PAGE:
• Destigmatizing Child and Adolescent Mental Health through Group Chat: A Workshop to Support the Emotional and Social Needs of Youth

      Baird, Brittany
      The purpose of this project was to raise awareness surrounding child and adolescent mental health in an effort to reduce preconceived stigmas in relation to this specialized field. This project presented a literature review of the current state of child and adolescent mental health in Canada today, including the prevalence and several treatment options for young people confronting mental health challenges. Consideration of the powerful role of the education system upon youth with mental health issues became evident, specifically regarding early identification and prevention. A needs assessment was conducted to gather feedback from the clinical practitioners of a Section 23 classroom within a Southern Ontario hospital. This assessment was used to develop an informational and pedagogical workshop resource to extend practitioner understanding of this pertinent issue and support the social and emotional needs of young people confronting mental heath challenges. Results of the assessment indicated the significant need for such a workshop resource, and these responses were used to guide the development of Group Chat: A Workshop to Support the Emotional and Social Needs of Youth. The latter was subsequently presented to participants, whereby evaluative questionnaires indicated the efficacy and usefulness of this workshop resource to both practitioners and students alike.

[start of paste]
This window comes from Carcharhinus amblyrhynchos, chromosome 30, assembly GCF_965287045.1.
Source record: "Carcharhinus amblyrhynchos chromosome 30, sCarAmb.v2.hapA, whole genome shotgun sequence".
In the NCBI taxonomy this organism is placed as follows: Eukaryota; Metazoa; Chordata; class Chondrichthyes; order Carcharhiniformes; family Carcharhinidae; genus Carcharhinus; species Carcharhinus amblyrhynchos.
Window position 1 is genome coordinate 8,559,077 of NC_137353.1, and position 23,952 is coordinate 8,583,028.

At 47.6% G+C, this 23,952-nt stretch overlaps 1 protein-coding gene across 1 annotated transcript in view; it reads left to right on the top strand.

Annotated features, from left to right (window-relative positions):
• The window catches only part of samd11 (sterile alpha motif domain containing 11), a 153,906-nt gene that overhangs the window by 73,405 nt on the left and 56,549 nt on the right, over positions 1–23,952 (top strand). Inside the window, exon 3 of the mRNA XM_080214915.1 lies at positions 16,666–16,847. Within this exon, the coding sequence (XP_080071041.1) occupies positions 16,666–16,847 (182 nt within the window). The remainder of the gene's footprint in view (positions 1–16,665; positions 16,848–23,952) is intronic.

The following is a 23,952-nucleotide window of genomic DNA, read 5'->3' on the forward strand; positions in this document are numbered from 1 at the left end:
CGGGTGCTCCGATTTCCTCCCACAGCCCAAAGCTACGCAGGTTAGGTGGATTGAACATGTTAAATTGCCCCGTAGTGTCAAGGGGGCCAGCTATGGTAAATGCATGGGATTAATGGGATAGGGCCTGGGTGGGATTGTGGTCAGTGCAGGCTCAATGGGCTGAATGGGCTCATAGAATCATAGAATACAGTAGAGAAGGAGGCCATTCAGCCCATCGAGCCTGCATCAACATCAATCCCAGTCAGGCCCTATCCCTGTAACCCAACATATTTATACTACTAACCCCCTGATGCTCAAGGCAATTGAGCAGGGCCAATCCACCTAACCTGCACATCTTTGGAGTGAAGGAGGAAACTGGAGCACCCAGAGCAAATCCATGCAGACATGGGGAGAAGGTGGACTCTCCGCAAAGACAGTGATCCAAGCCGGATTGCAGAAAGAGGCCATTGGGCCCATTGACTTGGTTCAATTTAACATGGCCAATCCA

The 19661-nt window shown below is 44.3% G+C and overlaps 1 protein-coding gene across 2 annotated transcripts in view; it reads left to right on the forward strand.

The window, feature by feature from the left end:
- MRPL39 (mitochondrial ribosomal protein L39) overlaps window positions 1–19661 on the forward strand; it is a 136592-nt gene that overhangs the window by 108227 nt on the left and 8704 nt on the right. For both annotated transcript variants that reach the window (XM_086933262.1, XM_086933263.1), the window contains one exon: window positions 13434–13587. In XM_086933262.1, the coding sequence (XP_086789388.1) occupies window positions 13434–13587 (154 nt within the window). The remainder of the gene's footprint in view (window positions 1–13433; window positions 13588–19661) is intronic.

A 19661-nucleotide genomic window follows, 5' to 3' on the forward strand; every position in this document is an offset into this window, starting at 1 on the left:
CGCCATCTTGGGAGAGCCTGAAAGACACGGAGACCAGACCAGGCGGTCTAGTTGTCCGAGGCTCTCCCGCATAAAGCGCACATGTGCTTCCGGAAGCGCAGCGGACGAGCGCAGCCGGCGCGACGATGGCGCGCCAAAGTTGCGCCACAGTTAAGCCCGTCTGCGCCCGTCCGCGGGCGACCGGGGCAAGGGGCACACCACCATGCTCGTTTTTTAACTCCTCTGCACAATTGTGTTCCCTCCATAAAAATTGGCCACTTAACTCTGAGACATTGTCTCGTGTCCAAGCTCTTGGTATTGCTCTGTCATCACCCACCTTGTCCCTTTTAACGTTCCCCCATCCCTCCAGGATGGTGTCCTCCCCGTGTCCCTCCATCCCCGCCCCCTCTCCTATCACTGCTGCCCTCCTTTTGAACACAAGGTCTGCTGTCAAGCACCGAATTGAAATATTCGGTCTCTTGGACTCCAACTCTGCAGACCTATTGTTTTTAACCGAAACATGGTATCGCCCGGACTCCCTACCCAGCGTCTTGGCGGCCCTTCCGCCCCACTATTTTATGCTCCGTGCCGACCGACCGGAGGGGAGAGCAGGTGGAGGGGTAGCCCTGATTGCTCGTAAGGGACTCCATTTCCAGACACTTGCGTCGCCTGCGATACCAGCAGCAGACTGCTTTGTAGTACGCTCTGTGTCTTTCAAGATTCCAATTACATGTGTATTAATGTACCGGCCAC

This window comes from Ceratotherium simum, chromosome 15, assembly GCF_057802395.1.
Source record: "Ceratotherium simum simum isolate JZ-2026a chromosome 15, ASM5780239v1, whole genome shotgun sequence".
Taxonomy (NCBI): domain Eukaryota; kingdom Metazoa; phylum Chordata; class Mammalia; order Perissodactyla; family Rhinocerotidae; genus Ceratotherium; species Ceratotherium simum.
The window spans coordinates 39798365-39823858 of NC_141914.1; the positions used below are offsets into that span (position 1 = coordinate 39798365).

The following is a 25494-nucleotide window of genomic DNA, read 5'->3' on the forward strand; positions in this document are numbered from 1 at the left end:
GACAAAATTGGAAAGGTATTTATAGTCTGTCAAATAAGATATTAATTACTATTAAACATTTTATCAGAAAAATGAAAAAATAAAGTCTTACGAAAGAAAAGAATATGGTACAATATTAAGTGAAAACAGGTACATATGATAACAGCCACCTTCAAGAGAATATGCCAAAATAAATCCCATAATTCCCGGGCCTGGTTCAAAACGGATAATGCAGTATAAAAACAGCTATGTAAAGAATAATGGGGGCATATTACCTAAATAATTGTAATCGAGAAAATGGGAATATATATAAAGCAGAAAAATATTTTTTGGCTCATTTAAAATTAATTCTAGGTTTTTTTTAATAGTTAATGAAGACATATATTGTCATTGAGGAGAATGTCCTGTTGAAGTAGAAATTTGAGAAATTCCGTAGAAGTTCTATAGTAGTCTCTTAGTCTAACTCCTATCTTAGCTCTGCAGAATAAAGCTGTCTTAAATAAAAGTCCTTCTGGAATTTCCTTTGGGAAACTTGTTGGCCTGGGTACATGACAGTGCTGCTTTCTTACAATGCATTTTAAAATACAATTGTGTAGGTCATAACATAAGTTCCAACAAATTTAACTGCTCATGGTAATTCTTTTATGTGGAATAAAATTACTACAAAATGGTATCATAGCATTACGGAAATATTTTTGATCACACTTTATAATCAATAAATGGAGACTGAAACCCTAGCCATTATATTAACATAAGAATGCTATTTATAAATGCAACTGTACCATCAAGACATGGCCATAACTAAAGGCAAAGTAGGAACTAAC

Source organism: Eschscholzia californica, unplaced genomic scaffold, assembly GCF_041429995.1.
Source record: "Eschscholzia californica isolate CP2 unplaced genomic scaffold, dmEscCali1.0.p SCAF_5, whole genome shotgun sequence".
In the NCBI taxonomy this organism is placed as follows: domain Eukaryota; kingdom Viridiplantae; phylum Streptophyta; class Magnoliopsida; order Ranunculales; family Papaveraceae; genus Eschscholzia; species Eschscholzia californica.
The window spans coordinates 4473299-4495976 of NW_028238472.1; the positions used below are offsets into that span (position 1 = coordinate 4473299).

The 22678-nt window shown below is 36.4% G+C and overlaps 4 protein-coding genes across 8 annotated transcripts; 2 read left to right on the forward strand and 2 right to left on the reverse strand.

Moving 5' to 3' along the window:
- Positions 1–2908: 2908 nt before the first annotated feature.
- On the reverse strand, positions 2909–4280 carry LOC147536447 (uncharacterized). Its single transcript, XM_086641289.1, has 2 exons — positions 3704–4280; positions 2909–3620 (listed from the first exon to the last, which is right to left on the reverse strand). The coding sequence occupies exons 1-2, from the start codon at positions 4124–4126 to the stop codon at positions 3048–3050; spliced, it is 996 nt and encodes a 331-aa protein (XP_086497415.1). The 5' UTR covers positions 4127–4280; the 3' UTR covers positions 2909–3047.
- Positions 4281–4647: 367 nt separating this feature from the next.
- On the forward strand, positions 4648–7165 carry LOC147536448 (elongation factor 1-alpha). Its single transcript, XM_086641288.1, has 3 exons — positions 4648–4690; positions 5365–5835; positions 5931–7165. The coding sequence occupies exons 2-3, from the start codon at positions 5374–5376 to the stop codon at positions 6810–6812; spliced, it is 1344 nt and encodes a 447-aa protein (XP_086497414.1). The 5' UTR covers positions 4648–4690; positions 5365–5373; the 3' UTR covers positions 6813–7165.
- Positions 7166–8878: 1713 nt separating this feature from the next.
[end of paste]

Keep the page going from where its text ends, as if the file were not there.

• Developing Physical Activity Habit in Schools for Active Lifestyle Among Children and Adolescents

      Douglas, Deanna (2013-10-01)